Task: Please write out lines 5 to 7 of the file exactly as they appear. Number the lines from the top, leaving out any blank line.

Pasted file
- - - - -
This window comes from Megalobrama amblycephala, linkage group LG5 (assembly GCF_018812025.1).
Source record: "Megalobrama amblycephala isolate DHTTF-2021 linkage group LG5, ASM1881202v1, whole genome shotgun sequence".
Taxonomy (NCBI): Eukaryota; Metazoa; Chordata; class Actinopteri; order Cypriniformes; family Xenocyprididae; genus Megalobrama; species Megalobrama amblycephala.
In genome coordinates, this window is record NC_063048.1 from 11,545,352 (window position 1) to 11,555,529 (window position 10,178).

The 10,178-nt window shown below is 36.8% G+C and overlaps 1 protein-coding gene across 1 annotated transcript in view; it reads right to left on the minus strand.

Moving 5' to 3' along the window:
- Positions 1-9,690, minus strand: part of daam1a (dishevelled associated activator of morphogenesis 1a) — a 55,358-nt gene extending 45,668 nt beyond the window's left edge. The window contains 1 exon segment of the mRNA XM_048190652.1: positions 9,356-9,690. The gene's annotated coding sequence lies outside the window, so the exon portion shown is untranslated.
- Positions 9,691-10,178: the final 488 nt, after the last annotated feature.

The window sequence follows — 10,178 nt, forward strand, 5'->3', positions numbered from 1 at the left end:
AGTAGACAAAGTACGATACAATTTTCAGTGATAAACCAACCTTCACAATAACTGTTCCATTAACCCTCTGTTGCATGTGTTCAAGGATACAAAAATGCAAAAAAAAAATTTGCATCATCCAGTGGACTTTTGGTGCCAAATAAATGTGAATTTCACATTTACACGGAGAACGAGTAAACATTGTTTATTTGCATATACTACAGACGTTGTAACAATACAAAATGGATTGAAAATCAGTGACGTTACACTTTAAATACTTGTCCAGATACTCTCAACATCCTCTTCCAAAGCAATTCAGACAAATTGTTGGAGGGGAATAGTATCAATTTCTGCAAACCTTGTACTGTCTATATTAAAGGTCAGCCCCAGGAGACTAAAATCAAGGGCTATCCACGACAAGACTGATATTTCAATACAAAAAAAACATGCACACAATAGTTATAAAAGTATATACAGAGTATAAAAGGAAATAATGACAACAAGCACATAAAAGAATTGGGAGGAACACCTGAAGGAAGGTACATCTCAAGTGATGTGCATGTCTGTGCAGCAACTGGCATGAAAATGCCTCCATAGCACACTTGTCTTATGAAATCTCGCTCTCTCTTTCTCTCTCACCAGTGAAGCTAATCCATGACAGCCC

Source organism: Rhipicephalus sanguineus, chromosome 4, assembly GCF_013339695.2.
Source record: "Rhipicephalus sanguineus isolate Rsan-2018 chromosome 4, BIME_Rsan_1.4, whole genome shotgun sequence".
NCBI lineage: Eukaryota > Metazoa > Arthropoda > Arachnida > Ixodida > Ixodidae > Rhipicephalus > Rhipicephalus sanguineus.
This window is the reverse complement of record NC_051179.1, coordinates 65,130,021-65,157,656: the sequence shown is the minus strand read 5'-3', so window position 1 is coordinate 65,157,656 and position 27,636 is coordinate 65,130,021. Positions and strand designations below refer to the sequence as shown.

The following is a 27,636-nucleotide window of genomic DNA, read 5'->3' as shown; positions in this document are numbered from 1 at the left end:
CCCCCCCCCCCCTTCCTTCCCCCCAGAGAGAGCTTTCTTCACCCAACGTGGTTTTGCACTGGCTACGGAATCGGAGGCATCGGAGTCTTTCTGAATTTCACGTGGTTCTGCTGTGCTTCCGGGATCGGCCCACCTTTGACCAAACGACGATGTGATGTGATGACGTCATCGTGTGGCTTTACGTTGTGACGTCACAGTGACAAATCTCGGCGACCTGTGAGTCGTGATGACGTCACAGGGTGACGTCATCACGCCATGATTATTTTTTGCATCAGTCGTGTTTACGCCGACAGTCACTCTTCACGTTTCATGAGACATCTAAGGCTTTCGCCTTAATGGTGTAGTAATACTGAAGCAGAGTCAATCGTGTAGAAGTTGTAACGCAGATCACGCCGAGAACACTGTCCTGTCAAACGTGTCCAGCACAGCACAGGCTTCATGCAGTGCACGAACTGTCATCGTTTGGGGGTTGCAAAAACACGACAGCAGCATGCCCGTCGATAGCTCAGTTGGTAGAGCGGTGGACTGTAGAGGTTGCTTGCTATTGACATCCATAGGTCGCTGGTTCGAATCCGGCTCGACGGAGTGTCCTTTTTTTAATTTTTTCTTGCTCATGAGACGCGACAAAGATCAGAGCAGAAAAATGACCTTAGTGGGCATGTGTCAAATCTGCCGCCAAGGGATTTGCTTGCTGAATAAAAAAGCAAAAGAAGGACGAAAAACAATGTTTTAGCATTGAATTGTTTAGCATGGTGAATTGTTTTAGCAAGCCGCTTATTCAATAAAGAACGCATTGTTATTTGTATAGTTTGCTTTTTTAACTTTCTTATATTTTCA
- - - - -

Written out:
The 10,178-nt window shown below is 36.8% G+C and overlaps 1 protein-coding gene across 1 annotated transcript in view; it reads right to left on the minus strand.

Moving 5' to 3' along the window:
- Positions 1-9,690, minus strand: part of daam1a (dishevelled associated activator of morphogenesis 1a) — a 55,358-nt gene extending 45,668 nt beyond the window's left edge. The window contains 1 exon segment of the mRNA XM_048190652.1: positions 9,356-9,690. The gene's annotated coding sequence lies outside the window, so the exon portion shown is untranslated.